I did end up with one tiny photo that I only moderately dislike, that looks like I actually use sunscreen. I sent it to them and we’ll see what happens. In the meantime, I’m going to try to figure out how to get some decent photos of myself.
The April 26, 2009 New York Times Magazine includes a story by Virginia Heffernan called, “Comment is King: Reader Comments Are A Key Part of Online Journalism. So Why Do They Mostly Disappoint.” I’ve decided to take this article to mean that I am on the cutting edge of the commentary zeitgeist, seeing as I wrote about both Virginia Heffernan and reader comments within the past few weeks.
(By the way, my April 5 letter about Heffernan’s iPhone problem did not get published. That makes Mrs. Dogood - 0, Editors - 4. Grrrr. I’m taking solace in the fact that no one else’s letters about this article were published either.)
Despite her preference for Blackberries, I have to give Heffernan props for pointing out what I see as a major problem with online reader comments: they suck. People are uninformed or they can’t make complete sentences or they’re prejudiced or they’re just plain mean. In theory, I like the idea that everyone is allowed a voice. But in practice, too many voices means that none are heard. It’s like those Malcolm Gladwell-esque experiments they do in supermarkets. Present people with a choice of six flavors of jam and they’re perfectly happy to select their favorite and go buy it. Present people with a choice of 30 flavors of jam and they get brain freeze and leave the store, sans purchase. I don’t have the time or energy to wade through 200 incoherent reader responses to find the three that might really rock my world, or even the world at large. Some are indeed more equal than others; we need editors to find them.
Heffernan does me a great service by giving name to more categories of reader commentary:
- Amens: I agree and THANK YOU for saying what I’ve always known
- Scolding dissent (as opposed to cogent dissent)
- Fact-checking: Long, itemized point by point, deconstructions
- Reiterations: Repeating the points of an article in slightly varied way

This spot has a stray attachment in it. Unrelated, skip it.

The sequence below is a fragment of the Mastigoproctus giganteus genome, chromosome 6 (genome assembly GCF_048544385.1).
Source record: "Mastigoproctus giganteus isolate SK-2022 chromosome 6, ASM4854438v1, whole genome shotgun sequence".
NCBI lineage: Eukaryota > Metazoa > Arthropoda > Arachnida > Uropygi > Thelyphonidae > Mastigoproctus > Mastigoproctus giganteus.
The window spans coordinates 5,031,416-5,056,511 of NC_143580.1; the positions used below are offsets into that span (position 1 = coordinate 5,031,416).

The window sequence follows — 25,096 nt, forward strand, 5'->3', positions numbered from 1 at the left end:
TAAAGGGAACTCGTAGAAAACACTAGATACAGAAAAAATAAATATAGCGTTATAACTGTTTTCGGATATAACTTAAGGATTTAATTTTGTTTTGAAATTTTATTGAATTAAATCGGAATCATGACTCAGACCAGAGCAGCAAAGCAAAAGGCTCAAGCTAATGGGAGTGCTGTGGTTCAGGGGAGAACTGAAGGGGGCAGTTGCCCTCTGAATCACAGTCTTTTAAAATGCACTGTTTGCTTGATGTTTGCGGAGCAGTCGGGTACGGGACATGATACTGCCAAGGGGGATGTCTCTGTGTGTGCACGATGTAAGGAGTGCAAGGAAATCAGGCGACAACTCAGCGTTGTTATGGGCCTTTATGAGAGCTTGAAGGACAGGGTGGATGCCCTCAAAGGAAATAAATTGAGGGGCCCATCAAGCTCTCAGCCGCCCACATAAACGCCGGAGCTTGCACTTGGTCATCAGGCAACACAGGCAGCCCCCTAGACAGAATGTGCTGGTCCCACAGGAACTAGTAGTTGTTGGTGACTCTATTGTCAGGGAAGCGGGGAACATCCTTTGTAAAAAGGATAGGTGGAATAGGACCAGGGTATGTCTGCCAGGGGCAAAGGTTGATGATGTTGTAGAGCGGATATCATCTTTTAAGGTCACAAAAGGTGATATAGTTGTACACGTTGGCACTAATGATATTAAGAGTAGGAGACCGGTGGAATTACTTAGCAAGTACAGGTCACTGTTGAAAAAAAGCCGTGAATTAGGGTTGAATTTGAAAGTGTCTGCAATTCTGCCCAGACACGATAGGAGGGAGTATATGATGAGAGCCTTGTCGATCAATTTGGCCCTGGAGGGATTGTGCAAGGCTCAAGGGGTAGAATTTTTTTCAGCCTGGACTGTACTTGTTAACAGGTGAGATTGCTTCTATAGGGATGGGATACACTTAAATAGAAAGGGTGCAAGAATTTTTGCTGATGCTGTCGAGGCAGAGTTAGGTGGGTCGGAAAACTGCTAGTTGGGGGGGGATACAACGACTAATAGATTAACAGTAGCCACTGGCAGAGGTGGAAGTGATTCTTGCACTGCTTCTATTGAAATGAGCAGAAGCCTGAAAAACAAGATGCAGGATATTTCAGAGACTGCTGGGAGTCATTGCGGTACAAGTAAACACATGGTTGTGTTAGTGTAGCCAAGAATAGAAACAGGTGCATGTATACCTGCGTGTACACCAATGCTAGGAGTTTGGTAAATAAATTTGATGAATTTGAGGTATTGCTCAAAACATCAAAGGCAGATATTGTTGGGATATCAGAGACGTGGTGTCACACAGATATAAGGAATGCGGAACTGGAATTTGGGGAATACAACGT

These are the comment types that a strong newspaper editor wouldn’t print. Conversely, these are the key letter types that are printed in featurey or specialty magazines. For example, those published in GQ, Shape or Self. (And in those cases, there are at least editors to highlight the letters that are written in complete sentences.) I suppose one way to identify a serious publication from a fluff publication is to count the prevalence of letters published that are Amens, Scolds, Fact-checks, or Reiterations.
Here are two excerpts from the Heffernan article that I’ll be thinking about in the days to come:
This echo-chamber effect is unpleasant, and it makes it hard to keep listening for the clearer, brighter, rarer voices nearly drowned out in the online din. Which is too bad: newspaper journalism benefits from reader comments. Creating registration standards, inventive means of moderating and displaying comments, membership benefits for regular posters and ratings systems for useful comments are just some of the ways that other news outlets like Slate have improved the quality of reader responses.
The pluralistic contention of the 1990s that everyone “deserves a voice” has come to terrifying life in the past 10 years on blogs, message boards and now Twitter. Everyone is published! But please, aim for originality and brevity when you post, and read what has already been posted. For models of the form, Slate’s Fray still can’t be beat (fray.slate.com/discuss).
This is the letter that I sent to the Times Magazine:
Heffernan’s observations are the reason why I read the letters in the New York Times print edition, but not the comments in the online version. When you write to the Times in print, you are required to supply your full name as a way of accountability for your words. But people can, and will, say anything online no matter how vituperative, condescending, or just plain silly, because they are allowed to do so with blind user names and pseudonyms. Requiring writers to properly identify themselves would go a long way to clearing out the clutter in the comments.